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News Scan

Homeless Hypocrisy:  California, a mecca of political correctness, has struggled for decades with how to deal with the vagrants, bums, and addicts that the more sensitive among us call the "homeless."  The liberal narrative describes them as average folks pitched into the streets through no fault of their own by heartless businesses and conservative economic policies.  Even places like San Francisco and Berkeley have gone from allowing bums to literally take over parks and sidewalks to adopting ordinances banning camping in city parks and sleeping or lying on sidewalks.  As reported by Charles Johnson of the Daily Caller, the California Legislature is coming to the rescue with the "Homeless Person's Bill of Rights and Fairness Act."  The bill, AB 5, would overturn local ordinances against vagrancy and restore the right of the homeless to move freely, rest, eat, share, accept, or give food or water, and solicit donations (panhandle), in public spaces.   But when folks posing as homeless people went to the home of one of the bill's major supporters, Sacramento Assemblyman Roger Dickinson, to exercise their right to hang out on the sidewalk, he called the police (see the video at the link).  Apparently he did not intend that the law apply to him.  As Orwell noted, some pigs are more equal than others.   

Recall of Sheriff Joe Floundering:  The effort to recall longtime Maricopa County Sheriff Joe Arpaio faces a 4:00 pm deadline today for turning in 335,000 valid signatures, and organizers of the effort are not optimistic.  AP writer Jacques Billeaud reports that the campaign to retire America's toughest sheriff has had difficulty raising funds and will fall far short of the signatures needed to force a vote to remove him.  Arpaio, who supported Arizona's widely-criticized law on illegal immigration and earned a national reputation for housing low level offenders in tents and utilizing inmate labor to perform county services, is accused by opponents of racial profiling and of failing to investigate sex crimes.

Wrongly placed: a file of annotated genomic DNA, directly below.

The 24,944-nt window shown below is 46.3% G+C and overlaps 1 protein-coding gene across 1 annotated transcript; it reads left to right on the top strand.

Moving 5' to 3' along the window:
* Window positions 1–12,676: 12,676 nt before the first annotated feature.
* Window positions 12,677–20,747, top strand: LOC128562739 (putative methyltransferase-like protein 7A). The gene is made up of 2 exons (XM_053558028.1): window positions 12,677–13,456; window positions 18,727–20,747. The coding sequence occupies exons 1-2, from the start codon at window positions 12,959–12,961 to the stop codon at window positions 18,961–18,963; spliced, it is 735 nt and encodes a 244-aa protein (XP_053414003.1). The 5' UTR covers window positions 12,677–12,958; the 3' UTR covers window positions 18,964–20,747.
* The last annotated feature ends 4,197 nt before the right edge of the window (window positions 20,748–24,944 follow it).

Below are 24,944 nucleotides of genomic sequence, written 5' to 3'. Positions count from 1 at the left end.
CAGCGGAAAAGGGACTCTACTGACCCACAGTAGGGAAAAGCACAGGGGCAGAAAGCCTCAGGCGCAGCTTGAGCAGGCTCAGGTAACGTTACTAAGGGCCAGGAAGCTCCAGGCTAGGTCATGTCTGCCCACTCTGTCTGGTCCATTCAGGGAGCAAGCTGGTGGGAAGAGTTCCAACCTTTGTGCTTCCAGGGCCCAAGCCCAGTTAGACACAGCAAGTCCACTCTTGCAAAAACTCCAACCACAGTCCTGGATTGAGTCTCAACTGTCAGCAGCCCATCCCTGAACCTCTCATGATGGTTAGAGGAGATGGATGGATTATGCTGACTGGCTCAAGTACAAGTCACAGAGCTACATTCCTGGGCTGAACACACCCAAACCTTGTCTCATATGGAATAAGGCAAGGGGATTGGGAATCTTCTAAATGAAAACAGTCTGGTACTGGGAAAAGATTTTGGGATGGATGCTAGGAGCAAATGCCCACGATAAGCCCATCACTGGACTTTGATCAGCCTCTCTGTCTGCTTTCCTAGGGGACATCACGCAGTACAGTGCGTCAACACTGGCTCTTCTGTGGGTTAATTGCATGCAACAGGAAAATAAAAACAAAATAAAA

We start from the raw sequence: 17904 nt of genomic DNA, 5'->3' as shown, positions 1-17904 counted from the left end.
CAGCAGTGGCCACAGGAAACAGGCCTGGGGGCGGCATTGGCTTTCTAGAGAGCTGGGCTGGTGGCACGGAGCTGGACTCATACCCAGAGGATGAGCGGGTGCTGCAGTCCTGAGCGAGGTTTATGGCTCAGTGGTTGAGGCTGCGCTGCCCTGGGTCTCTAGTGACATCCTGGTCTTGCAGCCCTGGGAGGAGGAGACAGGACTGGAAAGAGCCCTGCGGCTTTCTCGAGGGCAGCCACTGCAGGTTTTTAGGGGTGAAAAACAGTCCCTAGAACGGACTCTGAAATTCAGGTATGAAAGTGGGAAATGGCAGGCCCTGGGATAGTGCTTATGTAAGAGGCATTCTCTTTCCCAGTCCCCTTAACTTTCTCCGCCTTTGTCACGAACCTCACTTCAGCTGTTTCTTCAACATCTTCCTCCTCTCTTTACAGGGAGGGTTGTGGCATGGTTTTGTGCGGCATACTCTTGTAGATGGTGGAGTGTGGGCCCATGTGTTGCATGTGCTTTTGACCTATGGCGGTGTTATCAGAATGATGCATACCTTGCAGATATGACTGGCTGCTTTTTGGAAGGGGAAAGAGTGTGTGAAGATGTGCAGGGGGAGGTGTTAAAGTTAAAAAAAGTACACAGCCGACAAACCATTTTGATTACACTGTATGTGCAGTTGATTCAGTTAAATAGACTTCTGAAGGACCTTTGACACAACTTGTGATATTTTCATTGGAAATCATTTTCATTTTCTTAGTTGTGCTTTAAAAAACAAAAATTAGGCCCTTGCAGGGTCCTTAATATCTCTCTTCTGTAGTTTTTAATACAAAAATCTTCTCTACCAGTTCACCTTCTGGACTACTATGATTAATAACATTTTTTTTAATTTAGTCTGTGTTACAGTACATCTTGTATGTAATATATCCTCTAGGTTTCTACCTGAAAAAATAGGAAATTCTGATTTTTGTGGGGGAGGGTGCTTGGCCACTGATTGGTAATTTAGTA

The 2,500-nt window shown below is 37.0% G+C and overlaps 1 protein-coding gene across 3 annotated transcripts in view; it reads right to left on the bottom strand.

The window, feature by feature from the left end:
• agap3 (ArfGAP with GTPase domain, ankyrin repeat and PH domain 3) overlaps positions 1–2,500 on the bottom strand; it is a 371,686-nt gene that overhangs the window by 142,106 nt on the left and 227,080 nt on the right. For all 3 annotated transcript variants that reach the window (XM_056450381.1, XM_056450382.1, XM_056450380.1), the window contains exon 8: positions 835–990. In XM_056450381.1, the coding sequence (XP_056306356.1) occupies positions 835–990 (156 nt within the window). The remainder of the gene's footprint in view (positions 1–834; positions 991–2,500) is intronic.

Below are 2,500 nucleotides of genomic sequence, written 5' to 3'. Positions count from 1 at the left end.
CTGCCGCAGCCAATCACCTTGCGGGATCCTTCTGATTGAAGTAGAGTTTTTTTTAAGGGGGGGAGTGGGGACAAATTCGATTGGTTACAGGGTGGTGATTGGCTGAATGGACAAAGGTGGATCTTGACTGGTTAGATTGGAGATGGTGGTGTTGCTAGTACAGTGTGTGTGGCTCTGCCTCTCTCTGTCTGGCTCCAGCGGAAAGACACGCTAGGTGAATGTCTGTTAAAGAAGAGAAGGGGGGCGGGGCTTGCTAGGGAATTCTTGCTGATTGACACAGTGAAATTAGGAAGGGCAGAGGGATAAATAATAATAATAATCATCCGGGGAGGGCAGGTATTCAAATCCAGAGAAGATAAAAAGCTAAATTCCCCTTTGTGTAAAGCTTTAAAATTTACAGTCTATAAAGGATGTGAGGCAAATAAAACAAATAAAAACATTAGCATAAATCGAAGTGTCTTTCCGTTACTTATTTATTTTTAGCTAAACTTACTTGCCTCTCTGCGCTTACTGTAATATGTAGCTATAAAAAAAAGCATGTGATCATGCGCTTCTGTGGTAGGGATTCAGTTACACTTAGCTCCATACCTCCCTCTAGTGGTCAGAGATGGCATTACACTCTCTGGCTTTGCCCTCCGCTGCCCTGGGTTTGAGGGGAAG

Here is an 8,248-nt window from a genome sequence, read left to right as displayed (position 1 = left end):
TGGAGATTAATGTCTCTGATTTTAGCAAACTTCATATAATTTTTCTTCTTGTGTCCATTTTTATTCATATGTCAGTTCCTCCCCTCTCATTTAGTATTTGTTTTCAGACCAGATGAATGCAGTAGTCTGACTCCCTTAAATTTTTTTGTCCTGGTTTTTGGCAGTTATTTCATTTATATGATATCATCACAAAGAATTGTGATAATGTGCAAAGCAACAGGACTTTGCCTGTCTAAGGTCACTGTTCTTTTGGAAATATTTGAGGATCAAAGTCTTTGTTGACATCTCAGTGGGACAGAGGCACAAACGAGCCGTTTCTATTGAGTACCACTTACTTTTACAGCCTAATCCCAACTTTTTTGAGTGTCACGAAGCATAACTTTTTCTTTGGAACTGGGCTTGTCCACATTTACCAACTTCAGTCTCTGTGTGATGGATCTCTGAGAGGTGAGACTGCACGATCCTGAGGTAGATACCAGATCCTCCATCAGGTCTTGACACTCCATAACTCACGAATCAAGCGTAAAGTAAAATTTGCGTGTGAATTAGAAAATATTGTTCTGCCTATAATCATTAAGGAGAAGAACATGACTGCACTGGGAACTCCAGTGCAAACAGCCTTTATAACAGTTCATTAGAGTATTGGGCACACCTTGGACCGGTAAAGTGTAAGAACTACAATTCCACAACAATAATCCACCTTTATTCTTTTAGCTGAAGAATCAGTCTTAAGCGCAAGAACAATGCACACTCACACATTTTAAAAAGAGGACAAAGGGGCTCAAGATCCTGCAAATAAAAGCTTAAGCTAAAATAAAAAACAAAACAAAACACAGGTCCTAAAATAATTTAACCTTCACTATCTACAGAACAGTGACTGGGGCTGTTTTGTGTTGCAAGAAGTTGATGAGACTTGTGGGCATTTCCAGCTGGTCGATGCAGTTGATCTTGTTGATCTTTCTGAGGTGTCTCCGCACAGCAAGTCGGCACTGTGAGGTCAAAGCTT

Regardless of what you call them, are there any credible statistics on (1) what percentage of people who are living on the streets are genuinely mentally ill, and (2) how many of these people would not be living on the streets if they received adequate treatment for their mental illness?

I have not seen any new statistics in quite a while but the research we did on the homeless back in the 90s indicated that 1) Homeless advocates had drastically inflated the actual homeless population and 2) something like 2/3rds of the actual homeless population were mentally ill, drug addicted and/or alcoholics. The folks that have truly lost their jobs and want to work are picked up by programs (both church sponsored and government) very quickly. The rest are simply maintained on the streets by food kitchens and other well-meaning but naive programs. The short answer to your question is yes. If we had state funded mental health institutions for these people and a rational policy for involuntary commitment, many homeless would be off the streets in treatment with some hope of rejoining society.

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